How to Estimate a Population Total from a Cluster Sample
This lesson describes how to estimate a population total, given survey data from a cluster sample. A good analysis should provide two outputs:
- A point estimate of the population total.
- A quantitative measure of uncertainty associated with the point estimate (e.g., a margin or error and/or a confidence interval).
First, we describe how to conduct a good analysis step-by-step. Then, we will illustrate the analysis with a sample problem.
How to Analyze Survey Data
A good analysis of survey data from a cluster sample includes eight steps:
- Estimate a population parameter (in this case, the population total).
- Compute sample variance within each cluster.
- Compute sample variance between each cluster.
- Compute standard error.
- Specify a confidence level.
- Find the critical value (often a z-score or a t-score).
- Compute margin of error.
- Define confidence interval.
Let's look a little bit closer at each step - what we do in each step and why we do it. When you understand what is really going on, it will be easier for you to apply formulas correctly and to interpret analytical findings.
Note: The formulas presented below are only appropriate for cluster sampling.
Estimating a Population Total
The first step in the analysis is to develop a point estimate for the population total. Before we can accomplish this objective, we need to compute a mean score or a proportion for each sampled cluster.
Use this formula to compute the sample means:
Sample mean in cluster h = x_{h} = Σx_{h} / m_{h}
where Σx_{h} is the sum of all the sample observations in cluster h, and m_{h} is the number of sample observations in cluster h.
Once we know the sample mean in each cluster, we can estimate the population total (t) from the following formula:
Population total = t = N/n * ΣM_{h} * x_{h}
where N is the number of clusters in the population, n is the number of clusters in the sample, M_{h} is the number of observations in the population from cluster h, and x_{h} is the sample mean from cluster h.
A proportion is a special case of the mean. It represents the number of observations that have a particular attribute divided by the total number of observations in the group. Use this formula to compute the proportion for each sampled cluster:
p_{h} = m'_{h} / m_{h}
where p_{h} is a sample estimate of the population proportion for cluster h, m'_{h} is the number of sample observations from cluster h that have the attribute, and m_{h} is the total number of sample observations from cluster h.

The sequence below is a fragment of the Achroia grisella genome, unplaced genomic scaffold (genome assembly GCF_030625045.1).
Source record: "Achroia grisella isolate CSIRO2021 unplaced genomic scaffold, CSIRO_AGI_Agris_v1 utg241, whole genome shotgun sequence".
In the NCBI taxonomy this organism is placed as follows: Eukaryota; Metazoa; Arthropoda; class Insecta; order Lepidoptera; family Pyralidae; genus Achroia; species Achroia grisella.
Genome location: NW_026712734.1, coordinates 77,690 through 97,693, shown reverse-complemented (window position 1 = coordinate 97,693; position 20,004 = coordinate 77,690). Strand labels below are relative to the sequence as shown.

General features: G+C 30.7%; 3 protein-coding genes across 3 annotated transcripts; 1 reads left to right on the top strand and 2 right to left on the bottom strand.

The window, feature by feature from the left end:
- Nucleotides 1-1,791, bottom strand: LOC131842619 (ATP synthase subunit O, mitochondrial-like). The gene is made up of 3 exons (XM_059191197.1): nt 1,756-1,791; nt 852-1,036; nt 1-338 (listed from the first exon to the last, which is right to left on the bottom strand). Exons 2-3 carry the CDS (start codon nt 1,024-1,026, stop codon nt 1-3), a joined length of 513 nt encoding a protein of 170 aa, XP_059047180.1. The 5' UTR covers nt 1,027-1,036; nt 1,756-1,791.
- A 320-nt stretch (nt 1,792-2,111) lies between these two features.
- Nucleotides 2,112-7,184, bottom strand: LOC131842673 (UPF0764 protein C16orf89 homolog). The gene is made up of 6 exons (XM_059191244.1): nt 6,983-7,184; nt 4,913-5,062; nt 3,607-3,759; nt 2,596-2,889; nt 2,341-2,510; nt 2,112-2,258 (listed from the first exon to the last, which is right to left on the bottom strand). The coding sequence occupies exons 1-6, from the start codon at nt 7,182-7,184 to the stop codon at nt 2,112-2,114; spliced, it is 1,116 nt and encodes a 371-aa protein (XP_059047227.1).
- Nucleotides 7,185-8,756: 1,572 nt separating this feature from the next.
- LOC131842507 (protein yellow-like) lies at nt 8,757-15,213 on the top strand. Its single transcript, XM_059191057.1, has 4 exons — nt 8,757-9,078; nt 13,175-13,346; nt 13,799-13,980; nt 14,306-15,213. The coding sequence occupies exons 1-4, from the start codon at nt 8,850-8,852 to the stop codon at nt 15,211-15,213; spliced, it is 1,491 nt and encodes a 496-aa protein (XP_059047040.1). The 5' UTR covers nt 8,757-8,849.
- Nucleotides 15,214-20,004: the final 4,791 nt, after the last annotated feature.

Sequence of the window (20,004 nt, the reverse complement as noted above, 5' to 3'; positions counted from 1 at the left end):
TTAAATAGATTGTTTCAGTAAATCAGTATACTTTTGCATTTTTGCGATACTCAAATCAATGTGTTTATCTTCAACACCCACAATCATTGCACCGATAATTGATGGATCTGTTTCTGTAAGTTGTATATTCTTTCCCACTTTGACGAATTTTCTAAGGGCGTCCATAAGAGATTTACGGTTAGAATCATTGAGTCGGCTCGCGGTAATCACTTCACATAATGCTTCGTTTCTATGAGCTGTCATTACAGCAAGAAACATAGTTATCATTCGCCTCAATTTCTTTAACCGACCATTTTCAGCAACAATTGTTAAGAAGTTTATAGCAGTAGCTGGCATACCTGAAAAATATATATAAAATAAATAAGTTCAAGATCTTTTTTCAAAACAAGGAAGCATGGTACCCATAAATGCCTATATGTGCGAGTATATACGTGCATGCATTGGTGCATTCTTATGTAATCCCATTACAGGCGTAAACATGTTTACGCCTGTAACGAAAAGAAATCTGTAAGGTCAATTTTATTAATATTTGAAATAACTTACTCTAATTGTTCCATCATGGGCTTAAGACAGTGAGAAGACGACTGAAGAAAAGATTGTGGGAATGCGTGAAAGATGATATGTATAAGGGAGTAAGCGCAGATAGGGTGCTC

Once we have estimated a sample proportion for each cluster, we can estimate a population total:
Population total = t = N/n * ΣM_{h} * p_{h}
where t is an estimate of the number of elements in the population that have a specified attribute, N is the number of clusters in the population, n is the number of clusters in the sample, M_{h} is the number of observations from cluster h in the population, and p_{h} is the sample proportion from cluster h.
Because different samples can produce different point estimates, you can be fairly sure that the estimate from your sample does not equal the true value of the population parameter exactly. Therefore, you need a way to express the uncertainty inherent in your estimate. The remaining six steps in the analysis are geared toward quantifying the uncertainty in your estimate.
Computing Variance Within Clusters
If you are using one-stage cluster sampling, you can skip this step. But if you are using two-stage cluster sampling, you will need to compute the variance within each sampled cluster.
For a mean score, the variance within each cluster can be estimated from sample data as:
s^{2}_{h} = Σ ( x_{i}_{h} - x_{h} )^{2} / ( m_{h} - 1 )
where s^{2}_{h} is a sample estimate of population variance in cluster h, x_{i}_{h} is the value of the ith element from cluster h, x_{h} is the sample mean from cluster h, and m_{h} is the number of observations sampled from cluster h.
For a proportion, the variance within each cluster can be estimated as:
s^{2}_{h} = [ m_{h} / (m_{h} - 1) ] * p_{h} * (1 - p_{h})
where s^{2}_{h} is a sample estimate of the variance within cluster h, m_{h} is the number of observations sampled from cluster h, and p_{h} is a sample estimate of the proportion in cluster h.
Computing Variance Between Clusters
Use the following formula to estimate the variance of total scores between sampled clusters (s^{2}_{b}):
s^{2}_{b} = Σ ( t_{h} - t/N )^{2} / ( n - 1 )
where s^{2}_{b} is a sample estimate of the variance between sampled clusters, t_{h} is the total from cluster h, t is the sample estimate of the population total, N is the number of clusters in the population, and n is the number of clusters in the sample.